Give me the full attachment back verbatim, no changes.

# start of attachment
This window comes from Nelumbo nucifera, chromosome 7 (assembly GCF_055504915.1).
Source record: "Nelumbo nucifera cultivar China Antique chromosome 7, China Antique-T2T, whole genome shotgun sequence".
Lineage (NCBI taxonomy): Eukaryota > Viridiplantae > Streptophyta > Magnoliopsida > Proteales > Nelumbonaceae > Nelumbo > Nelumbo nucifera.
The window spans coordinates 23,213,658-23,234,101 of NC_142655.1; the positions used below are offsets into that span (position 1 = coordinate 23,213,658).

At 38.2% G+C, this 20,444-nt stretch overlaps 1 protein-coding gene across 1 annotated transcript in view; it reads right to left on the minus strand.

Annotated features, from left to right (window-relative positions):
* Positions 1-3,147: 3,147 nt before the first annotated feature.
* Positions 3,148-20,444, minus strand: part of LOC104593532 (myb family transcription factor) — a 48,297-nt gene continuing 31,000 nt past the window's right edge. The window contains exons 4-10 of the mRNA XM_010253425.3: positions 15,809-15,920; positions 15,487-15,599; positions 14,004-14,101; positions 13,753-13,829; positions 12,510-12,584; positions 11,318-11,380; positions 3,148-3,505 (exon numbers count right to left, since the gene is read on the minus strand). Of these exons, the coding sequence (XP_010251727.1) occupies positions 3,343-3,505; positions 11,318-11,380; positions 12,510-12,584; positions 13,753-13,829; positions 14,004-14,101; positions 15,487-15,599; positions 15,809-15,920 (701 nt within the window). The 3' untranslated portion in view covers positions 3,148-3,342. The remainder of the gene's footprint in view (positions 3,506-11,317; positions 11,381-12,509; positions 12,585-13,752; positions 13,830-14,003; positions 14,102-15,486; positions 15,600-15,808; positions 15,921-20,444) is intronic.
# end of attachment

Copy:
This window comes from Nelumbo nucifera, chromosome 7 (assembly GCF_055504915.1).
Source record: "Nelumbo nucifera cultivar China Antique chromosome 7, China Antique-T2T, whole genome shotgun sequence".
Lineage (NCBI taxonomy): Eukaryota > Viridiplantae > Streptophyta > Magnoliopsida > Proteales > Nelumbonaceae > Nelumbo > Nelumbo nucifera.
The window spans coordinates 23,213,658-23,234,101 of NC_142655.1; the positions used below are offsets into that span (position 1 = coordinate 23,213,658).

At 38.2% G+C, this 20,444-nt stretch overlaps 1 protein-coding gene across 1 annotated transcript in view; it reads right to left on the minus strand.

Annotated features, from left to right (window-relative positions):
* Positions 1-3,147: 3,147 nt before the first annotated feature.
* Positions 3,148-20,444, minus strand: part of LOC104593532 (myb family transcription factor) — a 48,297-nt gene continuing 31,000 nt past the window's right edge. The window contains exons 4-10 of the mRNA XM_010253425.3: positions 15,809-15,920; positions 15,487-15,599; positions 14,004-14,101; positions 13,753-13,829; positions 12,510-12,584; positions 11,318-11,380; positions 3,148-3,505 (exon numbers count right to left, since the gene is read on the minus strand). Of these exons, the coding sequence (XP_010251727.1) occupies positions 3,343-3,505; positions 11,318-11,380; positions 12,510-12,584; positions 13,753-13,829; positions 14,004-14,101; positions 15,487-15,599; positions 15,809-15,920 (701 nt within the window). The 3' untranslated portion in view covers positions 3,148-3,342. The remainder of the gene's footprint in view (positions 3,506-11,317; positions 11,381-12,509; positions 12,585-13,752; positions 13,830-14,003; positions 14,102-15,486; positions 15,600-15,808; positions 15,921-20,444) is intronic.